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Chelsea Manning

Chelsea Manning faces punishment for suicide attempt

The Wikileaks whistleblower may face indefinite solitary confinement and time in a maximum-security facility

After her recent suicide attempt, Chelsea Manning may face charges that could lead to solitary confinement, and possible transfer to a maximum-security prison.

According to the American Civil Liberties Union, Manning was under investigation for “resisting the force cell move team”, “prohibited security” and “conduct which threatens”, related to her suicide attempt earlier this month. Since trying to take her own life at Fort Leavenworth military prison she has been receiving medical care, according to her lawyers.

The U.S soldier is currently serving 35 years in prison for leaking state secrets to the whistleblowing website Wikileaks. She was convicted for Theft of Government information and violations of the Espionage Act and Computer Fraud and Abuse Act.

Under new “administrative offenses”, Manning could be see indefinite solitary confinement, time in a maximum-security prison and nine years added to her sentence without the possibility of parole.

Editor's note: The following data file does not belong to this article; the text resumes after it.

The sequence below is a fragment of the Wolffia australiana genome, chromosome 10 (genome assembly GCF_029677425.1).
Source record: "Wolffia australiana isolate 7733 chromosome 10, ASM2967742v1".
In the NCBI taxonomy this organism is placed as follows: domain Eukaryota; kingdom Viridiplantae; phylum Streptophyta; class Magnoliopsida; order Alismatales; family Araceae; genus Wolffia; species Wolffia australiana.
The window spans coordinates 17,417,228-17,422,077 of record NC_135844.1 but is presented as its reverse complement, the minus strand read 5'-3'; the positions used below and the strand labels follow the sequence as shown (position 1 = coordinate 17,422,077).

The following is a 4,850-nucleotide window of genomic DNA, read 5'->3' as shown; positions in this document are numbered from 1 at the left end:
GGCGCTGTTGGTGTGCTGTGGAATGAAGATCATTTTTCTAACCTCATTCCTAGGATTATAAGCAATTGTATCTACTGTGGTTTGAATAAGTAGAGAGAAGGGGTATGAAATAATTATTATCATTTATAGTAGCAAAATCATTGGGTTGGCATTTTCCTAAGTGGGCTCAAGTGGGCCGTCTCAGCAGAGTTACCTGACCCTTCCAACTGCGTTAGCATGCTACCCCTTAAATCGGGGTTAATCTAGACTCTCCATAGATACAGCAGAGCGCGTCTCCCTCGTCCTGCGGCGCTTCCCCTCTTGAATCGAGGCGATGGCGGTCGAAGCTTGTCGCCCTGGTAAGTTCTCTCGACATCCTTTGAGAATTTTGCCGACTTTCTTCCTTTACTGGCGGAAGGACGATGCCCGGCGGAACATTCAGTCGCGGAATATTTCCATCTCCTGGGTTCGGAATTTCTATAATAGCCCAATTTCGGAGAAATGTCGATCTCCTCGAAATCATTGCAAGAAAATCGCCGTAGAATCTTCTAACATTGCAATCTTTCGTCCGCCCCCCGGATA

ACLU staff attorney Chase Strangio said in a press release: “It is deeply troubling that Chelsea is now being subjected to an investigation and possible punishment for her attempt to take her life. The government has long been aware of Chelsea’s distress associated with the denial of medical care related to her gender transition, and yet delayed and denied the treatment recognized as necessary.

“Now, while Chelsea is suffering the darkest depression she has experienced since her arrest, the government is taking actions to punish her for that pain. It is unconscionable, and we hope that the investigation is immediately ended and that she is given the health care that she needs to recover,” Strangio added.

Manning previously filed an appeal against her sentencing in May, describing it as “grossly unfair”. She’s also fighting to live under her rightful gender identity.

Recently, she penned a candid, moving essay on gender identity and life after her sentencing.